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India is the 2nd most populated country in the world, only behind China.
With an estimated population of just under 1.4 billion people in 2022, India is home to one of the world’s oldest civilizations.
As a world leader in land and natural resources, some of India’s biggest production and leading exports include agriculture products, minerals, coal and iron ore. But who does India have free trade agreements with?
Does India have any trade agreements?
Yes, India has 13 free trade agreements (FTAs) involving more than 50 countries, such as China, Malaysia, Australia, Indonesia, Philippines, Cambodia, Singapore, Vietnam and more.
India has many bilateral and multilateral free trade agreements across many countries.
Let’s now review India’s trade agreements in more detail.
India enjoys wide market access and economic cooperation thanks to its 13 concluded trade agreements involving more than 50 countries.
In a bid to expand and diversify its export markets while enhancing access to raw materials and capital goods, the country actively engages in bilateral and regional trade negotiations. For more information about the different kinds of trade agreements countries make with each other, visit our article here.
Additionally, to understand the difference between market penetration and market expansion, which is what India is doing with their expansive treaties, visit our article on this topic here:
India, like many other countries, is regularly working towards expanding their trade agreements.
For instance, India and the UK are working hard to finalize a comprehensive and balanced trade agreement by October 2022. We will see how this progresses.
However, India’s engagement in the FTAs has not always been upbeat. At the beginning of the century, the country negotiated and concluded several FTAs, including the regional Association of Southeast Asian Nations (ASEAN) trade agreement and bilateral deals with Korea, Malaysia, Singapore, and Japan. You can review this trade agreement at the official ASEAN website here.
While the Look East Policy helped expand the country’s trade links with East and Southeast Asia, India did not benefit in equal measure with the member states.
Instead of export growth, imports increased at an alarming rate. As a result, India has had deep skepticism for free trade agreements over the past decade, putting on hold trade talks with Canada, the EU, and Australia. For a very interesting perspective from the University of Singapore on the evolution of the Look East Policy, visit this paper by S.D. Muni.
The peak of the country’s protectionist fears was when India withdrew from the Regional Comprehensive Economic Partnership (RCEP) in 2019, citing unfavorable gains and cutting some of its trade links with Japan, Australia, Korea, China, and New Zealand. See our article with a nice review about the RCEP, here:
Barely two years after their withdrawal of RCEP, India has reinvented its approach and engagement in FTAs. Now, it seeks to secure free and balanced deals with complementary economies such as the EU and the UK.
At the moment, India boasts 13 signed and implemented free bilateral and regional trade agreements with over 50 countries alongside 6 Preferential Trade Agreements (PTAs). Although some FTAs are more than a decade old, a number of the agreements were concluded after the cause of the recent supply chain issues, which caused significant disruptions in the global supply chains.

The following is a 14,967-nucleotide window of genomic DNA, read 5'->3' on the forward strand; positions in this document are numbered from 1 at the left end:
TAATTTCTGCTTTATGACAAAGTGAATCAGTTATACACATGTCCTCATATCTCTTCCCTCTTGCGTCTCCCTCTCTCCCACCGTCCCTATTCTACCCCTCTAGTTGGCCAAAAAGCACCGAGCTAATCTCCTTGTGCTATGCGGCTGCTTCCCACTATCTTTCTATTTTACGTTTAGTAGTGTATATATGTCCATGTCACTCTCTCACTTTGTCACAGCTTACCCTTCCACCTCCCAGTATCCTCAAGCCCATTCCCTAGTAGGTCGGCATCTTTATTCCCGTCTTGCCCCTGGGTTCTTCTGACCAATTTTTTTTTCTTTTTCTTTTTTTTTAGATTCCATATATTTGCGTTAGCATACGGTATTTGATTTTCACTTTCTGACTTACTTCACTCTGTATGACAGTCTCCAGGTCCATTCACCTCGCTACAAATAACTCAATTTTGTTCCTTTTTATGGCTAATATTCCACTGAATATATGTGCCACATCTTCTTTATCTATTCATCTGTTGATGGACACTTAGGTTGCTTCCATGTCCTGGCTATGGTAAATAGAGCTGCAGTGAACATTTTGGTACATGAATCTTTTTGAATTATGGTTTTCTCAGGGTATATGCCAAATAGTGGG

Typically, these preferential and free trade agreements seek to minimize trade barriers and enhance India’s access to the global markets by removing tariffs, quotas, and other limitations. Every trade deal the country has secured is unique; from the member states, goods involved, and duties levied on them, the terms vary from one deal to another.
Whether bilaterally or regionally, India enjoys significant market access and economic cooperation with several countries through trade agreements. Currently, India is pursuing a deal with the United Kingdom and Canada as trade talks with the EU also resume.
India has bilateral trade ties with Asian countries such as Japan, Sri Lanka, Singapore, South Korea, and the United Arab Emirates. Mauritius and Australia are among the newest additions to the country’s list of bilateral trade partners.
Regional trade agreements such as the SAFTA and India ASEAN TIG also grant India numerous trade ties with other nations, including China, Malaysia, and Vietnam.
Although the United States and India continue to hold discussions on various trade issues, no trade agreements exist between the countries. The US terminated India’s General System of Preference (GSP) status in 2018, leading to the removal of the special duty treatment of Indian exports to the US.
After eschewing free trade agreements due to unfavorable gains to its partner states for nearly a decade, India has re-invigorated its engagement in bilateral and multilateral agreement negotiations. In the past two years, the country has concluded FTAs with the UAE and Australia, bringing their major trade agreements to 13. Additionally, the Indian government is working extremely hard to seal a deal with the UK, Canada, and EU.
If you would like to review other interesting articles on International Marketing and about global trade agreements, please visit these helpful articles we recently developed: